Brushes with Climate Change

Rockies Repeat project explores the intersection between conservation, art, history, and culture.

Written by Brooke Campbell

Posted March 9, 2021

Almost one hundred years ago, Banff, Alberta, painter Catharine Robb Whyte ventured into the surrounding mountains with brushes and paint to capture the magnificent landscape. Now an all-women collective of Indigenous and non-Indigenous artists is retracing her steps and bearing witness to the effects of climate change in the Canadian Rockies.

The work is part of the Rockies Repeat project, which is working to produce a documentary, an exhibition, and a digital storytelling capsule.

By revisiting iconic sites in the Rocky Mountains and repainting Whyte’s original paintings, the artists hope to demonstrate the scale of the climate crisis and to inspire the next generation of stewards of these lands.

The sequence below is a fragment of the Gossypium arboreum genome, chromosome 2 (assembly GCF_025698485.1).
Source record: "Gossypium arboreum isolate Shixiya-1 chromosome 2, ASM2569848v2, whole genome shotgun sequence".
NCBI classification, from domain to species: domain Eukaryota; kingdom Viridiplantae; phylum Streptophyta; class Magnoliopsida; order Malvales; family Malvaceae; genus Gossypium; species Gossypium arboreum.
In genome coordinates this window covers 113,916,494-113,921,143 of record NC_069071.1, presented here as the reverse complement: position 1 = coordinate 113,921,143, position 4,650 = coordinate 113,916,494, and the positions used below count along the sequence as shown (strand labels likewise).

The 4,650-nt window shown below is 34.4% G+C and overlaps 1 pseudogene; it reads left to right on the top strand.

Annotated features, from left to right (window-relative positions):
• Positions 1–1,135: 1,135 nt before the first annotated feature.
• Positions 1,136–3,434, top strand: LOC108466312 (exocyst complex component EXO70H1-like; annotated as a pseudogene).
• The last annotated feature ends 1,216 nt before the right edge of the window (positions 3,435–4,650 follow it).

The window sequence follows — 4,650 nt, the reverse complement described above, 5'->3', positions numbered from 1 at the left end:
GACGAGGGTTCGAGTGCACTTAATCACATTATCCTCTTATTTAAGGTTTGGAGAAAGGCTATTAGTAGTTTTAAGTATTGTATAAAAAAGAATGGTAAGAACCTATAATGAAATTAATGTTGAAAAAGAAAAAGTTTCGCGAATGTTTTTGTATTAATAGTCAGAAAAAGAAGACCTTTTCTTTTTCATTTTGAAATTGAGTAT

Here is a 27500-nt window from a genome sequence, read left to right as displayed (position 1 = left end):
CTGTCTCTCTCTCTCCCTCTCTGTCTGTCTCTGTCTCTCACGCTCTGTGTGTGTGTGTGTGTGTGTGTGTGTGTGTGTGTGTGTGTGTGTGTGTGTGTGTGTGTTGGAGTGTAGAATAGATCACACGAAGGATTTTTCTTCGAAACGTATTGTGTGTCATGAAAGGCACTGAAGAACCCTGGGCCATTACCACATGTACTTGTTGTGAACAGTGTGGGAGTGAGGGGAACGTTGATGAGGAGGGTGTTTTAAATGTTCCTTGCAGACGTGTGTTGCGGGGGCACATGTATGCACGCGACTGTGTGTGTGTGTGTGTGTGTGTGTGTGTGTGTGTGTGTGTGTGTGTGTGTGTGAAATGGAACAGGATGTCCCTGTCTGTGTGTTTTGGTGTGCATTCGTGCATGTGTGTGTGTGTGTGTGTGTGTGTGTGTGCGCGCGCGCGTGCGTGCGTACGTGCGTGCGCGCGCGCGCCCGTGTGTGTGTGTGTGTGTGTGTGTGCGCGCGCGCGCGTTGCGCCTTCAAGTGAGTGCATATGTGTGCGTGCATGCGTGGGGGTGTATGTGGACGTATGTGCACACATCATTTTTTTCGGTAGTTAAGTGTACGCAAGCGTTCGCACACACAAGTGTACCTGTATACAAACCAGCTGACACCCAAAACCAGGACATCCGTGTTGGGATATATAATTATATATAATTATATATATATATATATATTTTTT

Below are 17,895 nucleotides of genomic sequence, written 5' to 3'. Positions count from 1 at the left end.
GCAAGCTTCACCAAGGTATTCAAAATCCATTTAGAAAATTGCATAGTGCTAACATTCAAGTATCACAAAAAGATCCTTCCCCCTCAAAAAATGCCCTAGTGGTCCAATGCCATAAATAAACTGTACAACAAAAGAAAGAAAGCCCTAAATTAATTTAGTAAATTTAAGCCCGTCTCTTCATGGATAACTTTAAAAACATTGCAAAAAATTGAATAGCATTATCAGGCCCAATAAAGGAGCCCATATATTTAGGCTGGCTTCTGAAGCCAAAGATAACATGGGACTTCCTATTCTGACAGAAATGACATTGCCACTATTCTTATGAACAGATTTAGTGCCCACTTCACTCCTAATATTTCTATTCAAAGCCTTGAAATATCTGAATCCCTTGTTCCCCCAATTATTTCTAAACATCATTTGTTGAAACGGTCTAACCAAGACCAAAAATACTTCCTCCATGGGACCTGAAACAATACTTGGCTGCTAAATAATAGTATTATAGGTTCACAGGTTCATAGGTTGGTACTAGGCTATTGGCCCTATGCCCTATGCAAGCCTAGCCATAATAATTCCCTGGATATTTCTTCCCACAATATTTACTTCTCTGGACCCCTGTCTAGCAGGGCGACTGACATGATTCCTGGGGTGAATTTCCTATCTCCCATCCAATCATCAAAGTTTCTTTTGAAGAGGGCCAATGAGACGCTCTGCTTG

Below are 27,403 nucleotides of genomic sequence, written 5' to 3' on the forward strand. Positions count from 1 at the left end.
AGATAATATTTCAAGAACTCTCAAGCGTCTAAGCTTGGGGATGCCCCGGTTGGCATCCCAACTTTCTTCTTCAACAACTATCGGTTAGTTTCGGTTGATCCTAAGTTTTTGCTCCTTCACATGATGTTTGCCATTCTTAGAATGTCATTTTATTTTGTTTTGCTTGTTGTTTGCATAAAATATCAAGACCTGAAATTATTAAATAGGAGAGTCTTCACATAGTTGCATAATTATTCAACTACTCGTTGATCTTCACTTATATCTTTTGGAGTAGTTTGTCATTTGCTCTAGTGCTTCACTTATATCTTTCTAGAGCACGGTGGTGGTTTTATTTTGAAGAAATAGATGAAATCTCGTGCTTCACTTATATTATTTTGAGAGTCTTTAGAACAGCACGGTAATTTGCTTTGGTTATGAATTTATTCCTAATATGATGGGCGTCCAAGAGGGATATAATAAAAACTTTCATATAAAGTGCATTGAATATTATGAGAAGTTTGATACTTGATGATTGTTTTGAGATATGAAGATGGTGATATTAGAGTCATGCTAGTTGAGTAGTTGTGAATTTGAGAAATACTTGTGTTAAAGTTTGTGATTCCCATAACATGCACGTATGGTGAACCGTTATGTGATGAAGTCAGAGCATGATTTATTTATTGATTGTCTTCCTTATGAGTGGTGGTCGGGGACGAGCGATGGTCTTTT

“If we can speak as artists to people through their hearts, then hopefully we can impact their thoughts and their motivations,” said Kayla Eykelboom, one of the emerging artists associated with the project.

Displaying the original works of Whyte alongside the paintings created by the Rockies Repeat artist team will not only illustrate the profound physical changes to these lands but also speak to the cultural changes over the past century.

Early landscape paintings typically depicted the mountains as part of a pristine and untouched wilderness — one that excluded Indigenous peoples and their relations with the land.

The Rockies Repeat project aims to reframe this colonial representation and to build a new cultural narrative associated with the mountains.

The artists are taking an active role in reconciliation by honouring all of the cultures that are traditionally associated with the land and by aiming to inspire future creators.

“I want to see the next generation of Stoney youth painting here,” said artist Cheyenne Ozînjâ θîhâ from the Stoney Nakoda Nation in the foothills west of Calgary near Morley, Alberta.

Eykelboom added: “This project serves as a reminder of the work that needs to be done on a daily basis to understand this land, know its history, and to work to protect its future.”

The Rockies Repeat film and exhibit will be shown as part of Alberta’s 2022 Exposure Photography Festival.

This article originally appeared in the April-May 2021 issue of Canada’s History.

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